It’s helped along by star turns from leads Sisi Stringer and Daniela Nieves, as well as a narrative that offers up plenty of star-crossed romance and forbidden love affairs alongside action-packed fight scenes, high stakes and big peril. By the end of its first season Vampire Academy had successfully shaped itself into a show that’s dark, dangerous and entirely compelling, offering a fresh take on a familiar concept – and the promise of plenty more where that came from too if and when it does return for season two. – Megan Davies


Adaptations of the beloved always run the risk of losing the core of what makes something special and resonant. Written by the author of Heartstopper, Alice Oseman, Heartstopper manages to both be a tribute to the comic and it’s own iteration, widening the world by focusing not just on the budding romance between Nick and Charlie, but Elle and Tao. Heartstopper is a heartwarming and honest YA series with a sensational soundtrack of queer artists, moving performances and the warm fire that comes from those first sparks of attraction. – Nick Gomez

The Curse

Sometimes all you want from a TV show is something that doesn’t take itself too seriously. The Curse could never be accused of being too serious. Set in the early 1980s London, this six-part crime caper follows a gang of bumbling crooks who become embroiled in a gold heist. Written by the comedic team who also star as the hapless felons, it’s insanely silly and very funny. It also ends on a cliffhanger, making the upcoming second series a must-watch for anyone who thought six episodes just wasn’t enough. – Michael Harrison

Karen Pirie

There’s so much to love about ITV’s crime-drama Karen Pirie – an adaptation of Val McDermid’s female-led detective series, which sees the titular DS assigned to reopen the historic case of a murdered barmaid. For starters, the mystery at the centre of the show is one full of twists, turns and satisfying red herrings. Then there’s the Scottish landscape of St Andrews, which is almost a character in itself. But it’s Lauren Lyle’s Pirie who holds the entire series together. She’s such a watchable, likeable character – entirely uncomplicated and determined to do the right thing. Even when the right thing means going against everyone else around her. If you want a show that has brains, heart and excellent performances, forget all the sub-par crime dramas and just watch this. – Natalie Xenos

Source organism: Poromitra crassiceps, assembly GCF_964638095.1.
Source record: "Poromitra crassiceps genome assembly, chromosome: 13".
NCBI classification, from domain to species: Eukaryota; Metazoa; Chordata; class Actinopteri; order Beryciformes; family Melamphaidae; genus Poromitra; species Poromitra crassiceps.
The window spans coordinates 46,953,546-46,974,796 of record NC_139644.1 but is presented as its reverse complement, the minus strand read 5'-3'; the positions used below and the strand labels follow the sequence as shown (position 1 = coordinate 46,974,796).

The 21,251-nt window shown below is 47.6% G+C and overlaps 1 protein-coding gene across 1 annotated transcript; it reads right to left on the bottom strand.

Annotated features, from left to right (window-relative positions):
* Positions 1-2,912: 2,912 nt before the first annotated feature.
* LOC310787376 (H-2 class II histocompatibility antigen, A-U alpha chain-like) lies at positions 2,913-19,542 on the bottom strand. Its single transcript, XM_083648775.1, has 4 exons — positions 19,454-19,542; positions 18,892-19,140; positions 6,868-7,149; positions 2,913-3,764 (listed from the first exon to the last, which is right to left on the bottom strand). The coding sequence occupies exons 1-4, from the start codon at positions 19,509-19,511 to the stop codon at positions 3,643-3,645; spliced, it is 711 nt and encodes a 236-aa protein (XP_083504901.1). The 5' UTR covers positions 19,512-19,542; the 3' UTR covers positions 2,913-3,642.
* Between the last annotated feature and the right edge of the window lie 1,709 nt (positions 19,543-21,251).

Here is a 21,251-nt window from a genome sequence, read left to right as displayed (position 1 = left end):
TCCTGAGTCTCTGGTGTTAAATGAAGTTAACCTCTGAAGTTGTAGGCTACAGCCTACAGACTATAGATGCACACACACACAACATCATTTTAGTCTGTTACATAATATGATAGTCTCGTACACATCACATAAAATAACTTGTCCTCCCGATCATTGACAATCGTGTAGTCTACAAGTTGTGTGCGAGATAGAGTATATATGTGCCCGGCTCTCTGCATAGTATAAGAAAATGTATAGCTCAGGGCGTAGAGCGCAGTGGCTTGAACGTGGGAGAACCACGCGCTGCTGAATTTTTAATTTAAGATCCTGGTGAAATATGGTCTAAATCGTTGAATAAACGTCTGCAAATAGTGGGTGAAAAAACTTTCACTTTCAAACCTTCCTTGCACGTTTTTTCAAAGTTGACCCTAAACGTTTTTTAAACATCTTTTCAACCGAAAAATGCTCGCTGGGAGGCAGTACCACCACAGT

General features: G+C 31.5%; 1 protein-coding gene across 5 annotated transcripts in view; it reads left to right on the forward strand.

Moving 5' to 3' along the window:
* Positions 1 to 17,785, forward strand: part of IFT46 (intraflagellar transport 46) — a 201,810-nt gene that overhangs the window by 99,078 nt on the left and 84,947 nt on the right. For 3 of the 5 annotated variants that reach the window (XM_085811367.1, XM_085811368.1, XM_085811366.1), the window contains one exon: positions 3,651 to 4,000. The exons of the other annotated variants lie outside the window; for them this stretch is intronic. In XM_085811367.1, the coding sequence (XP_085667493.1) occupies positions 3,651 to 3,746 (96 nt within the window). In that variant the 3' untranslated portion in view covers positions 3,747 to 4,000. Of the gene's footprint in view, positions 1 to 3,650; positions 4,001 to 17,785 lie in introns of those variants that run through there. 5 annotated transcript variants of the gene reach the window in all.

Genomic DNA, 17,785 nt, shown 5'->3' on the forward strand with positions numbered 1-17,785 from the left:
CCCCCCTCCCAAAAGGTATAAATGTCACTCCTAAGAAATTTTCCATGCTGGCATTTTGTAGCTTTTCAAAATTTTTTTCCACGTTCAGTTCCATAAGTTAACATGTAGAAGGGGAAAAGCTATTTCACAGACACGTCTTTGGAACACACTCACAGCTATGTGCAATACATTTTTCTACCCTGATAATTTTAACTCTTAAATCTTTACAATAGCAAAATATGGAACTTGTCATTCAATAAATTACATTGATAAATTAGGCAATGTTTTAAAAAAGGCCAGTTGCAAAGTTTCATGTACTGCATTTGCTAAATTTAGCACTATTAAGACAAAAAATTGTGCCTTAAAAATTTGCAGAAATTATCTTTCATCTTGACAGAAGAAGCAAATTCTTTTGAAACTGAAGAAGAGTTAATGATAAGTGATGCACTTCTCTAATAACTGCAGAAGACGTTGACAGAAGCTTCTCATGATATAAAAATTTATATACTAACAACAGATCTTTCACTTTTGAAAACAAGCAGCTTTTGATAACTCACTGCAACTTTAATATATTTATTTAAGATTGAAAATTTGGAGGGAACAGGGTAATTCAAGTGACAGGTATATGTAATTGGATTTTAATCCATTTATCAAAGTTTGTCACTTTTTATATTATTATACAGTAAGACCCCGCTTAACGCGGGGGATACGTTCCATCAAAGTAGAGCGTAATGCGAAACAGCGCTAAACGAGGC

Whilst they started off in a bad place, and ended in a position of uncertainty, the chief delight of this second season of Hacks has been watching veteran stand-up comedian Deborah Vance and her new young writer Ava learn to appreciate each other as they take a cross-country tour of America. Hacks is too spiky a show to ever lean too far into schmaltziness, but it’s hard not to be moved by the depiction of two women helping each other through what remains largely a man’s world; the laughs – which are many – feel extra earned for all the struggle that’s gone into crafting them. – Chloe Walker

The Seven Lives of Lea

Nostalgic, cool and seemingly a series that’s managed to fly entirely under the radar, The Seven Lives of Lea is the supernatural murder mystery drama with a time travelling twist that your streaming watchlist has been missing this year. This series follows French teenager Lea as she stumbles upon a dead body at an outdoor party in 2021 only to wake up the next day 30 years in the past in the body of a young man named Ismaël. When she returns to her own body the next day, Lea realises that it was Ismaël’s body that she found by the river, and that her own connection to the dead boy doesn’t end there. Over the course of the next week, Lea returns to 1991 night after night, inhabiting a different body each time, and she sets out to uncover the mystery and prevent Ismaël’s death.

Between cold cases, family drama, teenage angst and the warm, colourful, ‘90s nostalgia-wrapped package it arrives in, The Seven Lives of Lea is a tense, intelligent and well-crafted series that offers twists, turns and intrigue at every corner. It makes for a thrilling and unique sci-fi series that’s well worth a Netflix binge-watch. – Megan Davies